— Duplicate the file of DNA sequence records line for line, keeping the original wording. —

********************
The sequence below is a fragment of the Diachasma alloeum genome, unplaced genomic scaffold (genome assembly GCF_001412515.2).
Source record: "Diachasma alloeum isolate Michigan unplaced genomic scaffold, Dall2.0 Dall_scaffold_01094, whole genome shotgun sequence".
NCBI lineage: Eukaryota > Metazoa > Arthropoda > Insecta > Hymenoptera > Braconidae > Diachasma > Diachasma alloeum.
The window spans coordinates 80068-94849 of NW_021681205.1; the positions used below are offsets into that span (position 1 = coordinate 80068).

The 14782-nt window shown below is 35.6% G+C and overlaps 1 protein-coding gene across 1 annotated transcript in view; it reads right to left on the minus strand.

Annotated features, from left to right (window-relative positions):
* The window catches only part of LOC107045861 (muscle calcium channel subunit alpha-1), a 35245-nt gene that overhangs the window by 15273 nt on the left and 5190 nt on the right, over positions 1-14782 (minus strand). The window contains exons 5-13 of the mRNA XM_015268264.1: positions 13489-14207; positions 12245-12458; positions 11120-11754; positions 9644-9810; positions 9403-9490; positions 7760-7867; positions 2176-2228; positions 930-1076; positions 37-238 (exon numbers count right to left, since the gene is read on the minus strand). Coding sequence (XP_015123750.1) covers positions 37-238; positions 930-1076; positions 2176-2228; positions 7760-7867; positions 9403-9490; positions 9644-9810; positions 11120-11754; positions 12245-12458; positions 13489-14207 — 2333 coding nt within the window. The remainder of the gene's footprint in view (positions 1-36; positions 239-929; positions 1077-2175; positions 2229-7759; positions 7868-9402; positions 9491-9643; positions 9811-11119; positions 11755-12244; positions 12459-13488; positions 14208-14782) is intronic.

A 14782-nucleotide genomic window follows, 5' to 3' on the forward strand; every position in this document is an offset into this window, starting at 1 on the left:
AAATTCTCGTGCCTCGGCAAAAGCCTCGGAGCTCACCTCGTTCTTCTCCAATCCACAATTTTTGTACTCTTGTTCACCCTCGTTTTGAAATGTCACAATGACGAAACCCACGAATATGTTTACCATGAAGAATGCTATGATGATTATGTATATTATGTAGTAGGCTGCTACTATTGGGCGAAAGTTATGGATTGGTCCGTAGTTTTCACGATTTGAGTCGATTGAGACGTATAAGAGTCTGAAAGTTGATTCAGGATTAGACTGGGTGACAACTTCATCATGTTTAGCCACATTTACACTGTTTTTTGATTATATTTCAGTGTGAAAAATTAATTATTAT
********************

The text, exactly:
The sequence below is a fragment of the Diachasma alloeum genome, unplaced genomic scaffold (genome assembly GCF_001412515.2).
Source record: "Diachasma alloeum isolate Michigan unplaced genomic scaffold, Dall2.0 Dall_scaffold_01094, whole genome shotgun sequence".
NCBI lineage: Eukaryota > Metazoa > Arthropoda > Insecta > Hymenoptera > Braconidae > Diachasma > Diachasma alloeum.
The window spans coordinates 80068-94849 of NW_021681205.1; the positions used below are offsets into that span (position 1 = coordinate 80068).

The 14782-nt window shown below is 35.6% G+C and overlaps 1 protein-coding gene across 1 annotated transcript in view; it reads right to left on the minus strand.

Annotated features, from left to right (window-relative positions):
* The window catches only part of LOC107045861 (muscle calcium channel subunit alpha-1), a 35245-nt gene that overhangs the window by 15273 nt on the left and 5190 nt on the right, over positions 1-14782 (minus strand). The window contains exons 5-13 of the mRNA XM_015268264.1: positions 13489-14207; positions 12245-12458; positions 11120-11754; positions 9644-9810; positions 9403-9490; positions 7760-7867; positions 2176-2228; positions 930-1076; positions 37-238 (exon numbers count right to left, since the gene is read on the minus strand). Coding sequence (XP_015123750.1) covers positions 37-238; positions 930-1076; positions 2176-2228; positions 7760-7867; positions 9403-9490; positions 9644-9810; positions 11120-11754; positions 12245-12458; positions 13489-14207 — 2333 coding nt within the window. The remainder of the gene's footprint in view (positions 1-36; positions 239-929; positions 1077-2175; positions 2229-7759; positions 7868-9402; positions 9491-9643; positions 9811-11119; positions 11755-12244; positions 12459-13488; positions 14208-14782) is intronic.

A 14782-nucleotide genomic window follows, 5' to 3' on the forward strand; every position in this document is an offset into this window, starting at 1 on the left:
AAATTCTCGTGCCTCGGCAAAAGCCTCGGAGCTCACCTCGTTCTTCTCCAATCCACAATTTTTGTACTCTTGTTCACCCTCGTTTTGAAATGTCACAATGACGAAACCCACGAATATGTTTACCATGAAGAATGCTATGATGATTATGTATATTATGTAGTAGGCTGCTACTATTGGGCGAAAGTTATGGATTGGTCCGTAGTTTTCACGATTTGAGTCGATTGAGACGTATAAGAGTCTGAAAGTTGATTCAGGATTAGACTGGGTGACAACTTCATCATGTTTAGCCACATTTACACTGTTTTTTGATTATATTTCAGTGTGAAAAATTAATTATTAT